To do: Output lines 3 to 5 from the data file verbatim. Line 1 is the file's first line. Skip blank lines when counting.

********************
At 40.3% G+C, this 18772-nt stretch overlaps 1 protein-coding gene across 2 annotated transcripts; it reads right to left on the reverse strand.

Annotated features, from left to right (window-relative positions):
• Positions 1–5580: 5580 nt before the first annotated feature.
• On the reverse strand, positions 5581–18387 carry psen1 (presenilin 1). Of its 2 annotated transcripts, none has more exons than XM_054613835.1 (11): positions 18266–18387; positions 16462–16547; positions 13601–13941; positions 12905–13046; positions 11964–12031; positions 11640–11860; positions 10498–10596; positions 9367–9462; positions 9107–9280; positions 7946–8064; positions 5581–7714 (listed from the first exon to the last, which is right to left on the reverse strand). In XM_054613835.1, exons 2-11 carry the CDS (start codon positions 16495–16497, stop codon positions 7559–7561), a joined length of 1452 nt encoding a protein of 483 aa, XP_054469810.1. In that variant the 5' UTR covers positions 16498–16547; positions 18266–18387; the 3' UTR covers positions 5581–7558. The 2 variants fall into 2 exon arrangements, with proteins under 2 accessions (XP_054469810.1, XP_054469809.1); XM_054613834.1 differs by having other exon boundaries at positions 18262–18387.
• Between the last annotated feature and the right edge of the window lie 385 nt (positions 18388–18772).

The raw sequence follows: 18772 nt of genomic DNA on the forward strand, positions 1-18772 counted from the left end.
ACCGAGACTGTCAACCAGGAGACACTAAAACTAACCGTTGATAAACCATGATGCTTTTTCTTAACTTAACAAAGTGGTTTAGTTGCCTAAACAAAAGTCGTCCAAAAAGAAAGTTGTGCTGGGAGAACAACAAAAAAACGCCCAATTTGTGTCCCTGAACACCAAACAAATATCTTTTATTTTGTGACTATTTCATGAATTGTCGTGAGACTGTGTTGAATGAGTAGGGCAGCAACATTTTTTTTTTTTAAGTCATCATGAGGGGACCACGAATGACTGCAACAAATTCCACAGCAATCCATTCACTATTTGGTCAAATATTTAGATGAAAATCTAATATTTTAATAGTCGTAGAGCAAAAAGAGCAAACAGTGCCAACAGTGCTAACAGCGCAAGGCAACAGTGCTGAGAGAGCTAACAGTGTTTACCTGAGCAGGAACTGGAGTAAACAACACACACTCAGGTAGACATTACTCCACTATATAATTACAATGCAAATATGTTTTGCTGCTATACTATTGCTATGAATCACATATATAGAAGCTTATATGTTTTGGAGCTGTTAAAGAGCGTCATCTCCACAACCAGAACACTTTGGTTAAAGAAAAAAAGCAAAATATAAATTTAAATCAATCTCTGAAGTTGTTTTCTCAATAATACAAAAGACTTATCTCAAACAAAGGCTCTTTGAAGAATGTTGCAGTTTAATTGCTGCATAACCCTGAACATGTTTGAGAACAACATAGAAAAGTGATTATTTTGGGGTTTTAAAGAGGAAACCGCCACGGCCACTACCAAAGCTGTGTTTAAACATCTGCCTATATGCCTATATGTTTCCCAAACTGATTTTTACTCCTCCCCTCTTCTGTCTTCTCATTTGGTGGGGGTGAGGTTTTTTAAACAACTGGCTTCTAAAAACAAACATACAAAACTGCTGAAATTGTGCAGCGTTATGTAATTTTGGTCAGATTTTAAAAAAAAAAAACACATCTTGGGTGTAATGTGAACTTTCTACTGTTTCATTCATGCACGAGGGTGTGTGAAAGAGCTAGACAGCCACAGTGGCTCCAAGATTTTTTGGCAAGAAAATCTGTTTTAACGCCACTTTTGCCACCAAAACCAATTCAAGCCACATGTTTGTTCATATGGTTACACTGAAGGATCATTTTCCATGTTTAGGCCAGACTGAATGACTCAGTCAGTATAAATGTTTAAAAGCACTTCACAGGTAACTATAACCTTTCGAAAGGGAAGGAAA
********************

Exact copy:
• Positions 1–5580: 5580 nt before the first annotated feature.
• On the reverse strand, positions 5581–18387 carry psen1 (presenilin 1). Of its 2 annotated transcripts, none has more exons than XM_054613835.1 (11): positions 18266–18387; positions 16462–16547; positions 13601–13941; positions 12905–13046; positions 11964–12031; positions 11640–11860; positions 10498–10596; positions 9367–9462; positions 9107–9280; positions 7946–8064; positions 5581–7714 (listed from the first exon to the last, which is right to left on the reverse strand). In XM_054613835.1, exons 2-11 carry the CDS (start codon positions 16495–16497, stop codon positions 7559–7561), a joined length of 1452 nt encoding a protein of 483 aa, XP_054469810.1. In that variant the 5' UTR covers positions 16498–16547; positions 18266–18387; the 3' UTR covers positions 5581–7558. The 2 variants fall into 2 exon arrangements, with proteins under 2 accessions (XP_054469810.1, XP_054469809.1); XM_054613834.1 differs by having other exon boundaries at positions 18262–18387.
• Between the last annotated feature and the right edge of the window lie 385 nt (positions 18388–18772).